The reason why yogurt has proven to be medically beneficial is because of the lactic acid contained in yogurt due to the fermentation process, and the lactic acid forming bacteria. This bacterium has shown its ability to strengthen the body’s mucosal immune system, reduce inflammation, and decrease levels of secondary bile acids and carcinogenic metabolites. In addition, yogurt consumed around the world does not seem to have harmful effects and tastes good, therefore a good nutritional addition to our diet.

Conclusion

A cancer association or cancer diagnosis is a life-changing event. Despite improvements in diagnosis and prognosis, treatments and cures, there is still much fear, uncertainty and a constant anxiety about recurrence. For family members, there may now be a familial association with cancer as well. Many individuals are using sequencing-based genetic testing to identify the specific cancer gene mutations in their DNA and determine their own risk factors. This awareness is leading to increased and stricter cancer surveillance, and many are opting for more aggressive options such as surgical removal of possible organs such as the breast, ovaries and uterus because of some of these risks.

A common theme underlying dealing with cancer association or cancer diagnosis is lifestyle and dietary changes. In this time when information is available, there is a very high volume of internet searches for foods and diets to prevent cancer. In addition, this demand for finding the right natural alternatives to reduce/prevent cancer has led to a flood of products beyond foods, most of which are unvalidated and unscientific, but based on the vulnerability and need of the population seeking alternatives to maintain good health and reduce their risk of cancer.

The bottom line is that there is no shortcut to alternative options for reducing/preventing cancer, and random foods or supplement consumption may not be helpful. Taking multivitamin supplements with high doses of all the vitamins and minerals we need (instead of food in a balanced diet) or taking a range of herbal and plant-based supplements with concentrated bioactive and phytochemicals, all marketed with amazing benefits and anti-cancer properties , as part of our diet, is not a cancer prevention solution.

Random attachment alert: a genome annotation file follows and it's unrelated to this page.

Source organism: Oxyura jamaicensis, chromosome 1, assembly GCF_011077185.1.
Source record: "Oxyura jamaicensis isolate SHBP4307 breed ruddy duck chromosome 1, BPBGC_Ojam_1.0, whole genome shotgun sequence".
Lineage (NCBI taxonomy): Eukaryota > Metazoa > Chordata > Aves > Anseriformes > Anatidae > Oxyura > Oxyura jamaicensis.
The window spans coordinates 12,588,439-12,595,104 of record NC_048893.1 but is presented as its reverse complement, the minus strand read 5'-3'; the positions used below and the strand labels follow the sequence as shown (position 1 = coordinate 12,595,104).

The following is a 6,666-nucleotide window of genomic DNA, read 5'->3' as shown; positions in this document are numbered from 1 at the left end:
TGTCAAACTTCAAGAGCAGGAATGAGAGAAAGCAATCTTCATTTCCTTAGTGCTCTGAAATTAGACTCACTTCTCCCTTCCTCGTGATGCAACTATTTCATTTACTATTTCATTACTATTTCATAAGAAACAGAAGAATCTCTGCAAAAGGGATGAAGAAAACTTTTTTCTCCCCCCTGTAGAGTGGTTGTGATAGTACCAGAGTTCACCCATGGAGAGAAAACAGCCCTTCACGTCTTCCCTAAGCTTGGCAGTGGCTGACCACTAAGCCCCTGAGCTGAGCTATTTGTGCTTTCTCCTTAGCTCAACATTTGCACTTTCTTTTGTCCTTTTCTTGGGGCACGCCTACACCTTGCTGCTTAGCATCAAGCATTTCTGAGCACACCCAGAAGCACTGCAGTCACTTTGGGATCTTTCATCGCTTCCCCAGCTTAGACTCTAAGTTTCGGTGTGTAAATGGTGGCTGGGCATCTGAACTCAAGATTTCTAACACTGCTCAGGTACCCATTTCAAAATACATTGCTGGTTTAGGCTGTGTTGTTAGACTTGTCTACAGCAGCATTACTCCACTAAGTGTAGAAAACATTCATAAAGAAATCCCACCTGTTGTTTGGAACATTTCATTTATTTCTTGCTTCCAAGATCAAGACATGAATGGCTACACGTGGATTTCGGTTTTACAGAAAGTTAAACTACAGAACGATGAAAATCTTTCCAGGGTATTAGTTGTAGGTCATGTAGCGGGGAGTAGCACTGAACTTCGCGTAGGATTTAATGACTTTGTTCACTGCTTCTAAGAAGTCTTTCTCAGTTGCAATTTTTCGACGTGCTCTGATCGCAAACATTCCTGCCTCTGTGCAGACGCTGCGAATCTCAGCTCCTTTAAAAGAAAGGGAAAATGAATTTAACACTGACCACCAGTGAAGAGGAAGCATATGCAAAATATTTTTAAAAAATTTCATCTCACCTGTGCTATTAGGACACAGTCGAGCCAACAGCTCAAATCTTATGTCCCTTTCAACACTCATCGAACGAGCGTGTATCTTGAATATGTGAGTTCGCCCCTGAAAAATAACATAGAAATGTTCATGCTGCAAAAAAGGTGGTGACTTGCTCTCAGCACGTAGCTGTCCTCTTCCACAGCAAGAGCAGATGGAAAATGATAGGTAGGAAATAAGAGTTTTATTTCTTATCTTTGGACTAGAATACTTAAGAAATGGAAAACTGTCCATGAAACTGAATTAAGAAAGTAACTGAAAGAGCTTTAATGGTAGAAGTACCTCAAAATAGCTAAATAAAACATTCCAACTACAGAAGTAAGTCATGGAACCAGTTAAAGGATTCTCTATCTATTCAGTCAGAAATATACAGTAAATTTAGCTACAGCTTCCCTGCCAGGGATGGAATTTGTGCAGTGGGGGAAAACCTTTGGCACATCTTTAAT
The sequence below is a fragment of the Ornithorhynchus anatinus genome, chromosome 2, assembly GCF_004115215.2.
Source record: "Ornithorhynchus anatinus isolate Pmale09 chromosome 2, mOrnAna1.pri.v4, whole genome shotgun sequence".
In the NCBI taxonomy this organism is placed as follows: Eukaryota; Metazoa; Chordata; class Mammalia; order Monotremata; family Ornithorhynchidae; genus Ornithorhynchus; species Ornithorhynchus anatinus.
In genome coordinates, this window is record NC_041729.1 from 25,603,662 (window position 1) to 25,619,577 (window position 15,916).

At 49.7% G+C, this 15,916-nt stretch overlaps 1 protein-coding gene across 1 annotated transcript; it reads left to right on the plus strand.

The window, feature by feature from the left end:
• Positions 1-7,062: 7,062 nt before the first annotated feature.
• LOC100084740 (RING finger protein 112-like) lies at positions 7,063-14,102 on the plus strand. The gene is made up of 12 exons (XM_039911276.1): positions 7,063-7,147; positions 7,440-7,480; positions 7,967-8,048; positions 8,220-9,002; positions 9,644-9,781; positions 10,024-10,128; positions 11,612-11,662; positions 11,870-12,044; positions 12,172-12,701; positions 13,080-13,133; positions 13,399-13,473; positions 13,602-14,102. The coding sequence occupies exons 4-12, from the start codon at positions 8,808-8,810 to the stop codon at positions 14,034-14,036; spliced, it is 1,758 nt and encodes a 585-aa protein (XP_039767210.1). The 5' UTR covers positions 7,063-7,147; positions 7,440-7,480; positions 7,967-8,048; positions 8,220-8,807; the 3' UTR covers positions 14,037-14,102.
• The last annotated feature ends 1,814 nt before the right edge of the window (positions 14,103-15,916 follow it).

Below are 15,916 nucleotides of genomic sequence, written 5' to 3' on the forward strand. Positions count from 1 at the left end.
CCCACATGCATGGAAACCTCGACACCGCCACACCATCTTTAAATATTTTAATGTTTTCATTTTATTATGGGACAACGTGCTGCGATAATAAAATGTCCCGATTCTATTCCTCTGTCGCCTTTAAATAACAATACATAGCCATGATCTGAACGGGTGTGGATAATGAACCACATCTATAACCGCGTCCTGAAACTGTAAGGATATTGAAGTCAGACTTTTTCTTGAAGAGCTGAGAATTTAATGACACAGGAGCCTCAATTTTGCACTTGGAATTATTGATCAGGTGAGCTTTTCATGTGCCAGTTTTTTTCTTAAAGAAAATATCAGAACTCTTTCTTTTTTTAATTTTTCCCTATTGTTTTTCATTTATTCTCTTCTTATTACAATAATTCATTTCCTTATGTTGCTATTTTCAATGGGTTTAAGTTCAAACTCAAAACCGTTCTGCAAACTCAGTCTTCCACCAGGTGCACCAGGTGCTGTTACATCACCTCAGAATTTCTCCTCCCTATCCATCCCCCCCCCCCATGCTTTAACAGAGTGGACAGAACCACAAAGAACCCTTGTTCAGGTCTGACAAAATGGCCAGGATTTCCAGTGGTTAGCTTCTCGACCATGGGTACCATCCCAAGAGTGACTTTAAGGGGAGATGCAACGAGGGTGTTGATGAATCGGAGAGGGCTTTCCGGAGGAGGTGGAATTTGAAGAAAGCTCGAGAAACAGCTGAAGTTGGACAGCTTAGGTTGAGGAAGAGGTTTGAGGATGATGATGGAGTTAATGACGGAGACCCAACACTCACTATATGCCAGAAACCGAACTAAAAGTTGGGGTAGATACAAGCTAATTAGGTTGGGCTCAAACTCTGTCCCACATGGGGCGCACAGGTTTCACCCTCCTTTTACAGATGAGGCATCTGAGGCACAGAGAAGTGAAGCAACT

The simplest and easiest of all is a balanced diet of natural foods that include vegetables, fruits, berries, greens, nuts, herbs and spices, and probiotic-enriching foods like yogurt. Natural foods provide us with the necessary nutrients and bioactives to reduce our risk of cancer and other complex diseases. Unlike food, an excess of these bioactive compounds in the form of supplements has not been shown to be beneficial in preventing/ reducing cancer and has the potential to cause harm. Therefore, a focus on a balanced diet of natural foods tailored to lifestyle and other family and genetic risk factors, along with adequate exercise, rest, and avoidance of unhealthy habits such as smoking, alcohol consumption is the best means of cancer prevention and healthy aging! !

What foods you eat and what supplements you take is a decision you make. Your decision should take into account the cancer gene mutations, the cancer, ongoing treatments and supplements, allergies, lifestyle information, weight, height, and habits.

Addon’s nutrition planning for cancer is not based on internet research. It automates decision making for you based on molecular science implemented by our scientists and software engineers. Whether or not you want to understand the underlying biochemical molecular pathways, nutritional planning in cancer requires this understanding.

Start planning your diet NOW by answering questions about the name of cancer, genetic mutations, ongoing treatments and supplements, allergies, habits, lifestyle, age group and gender.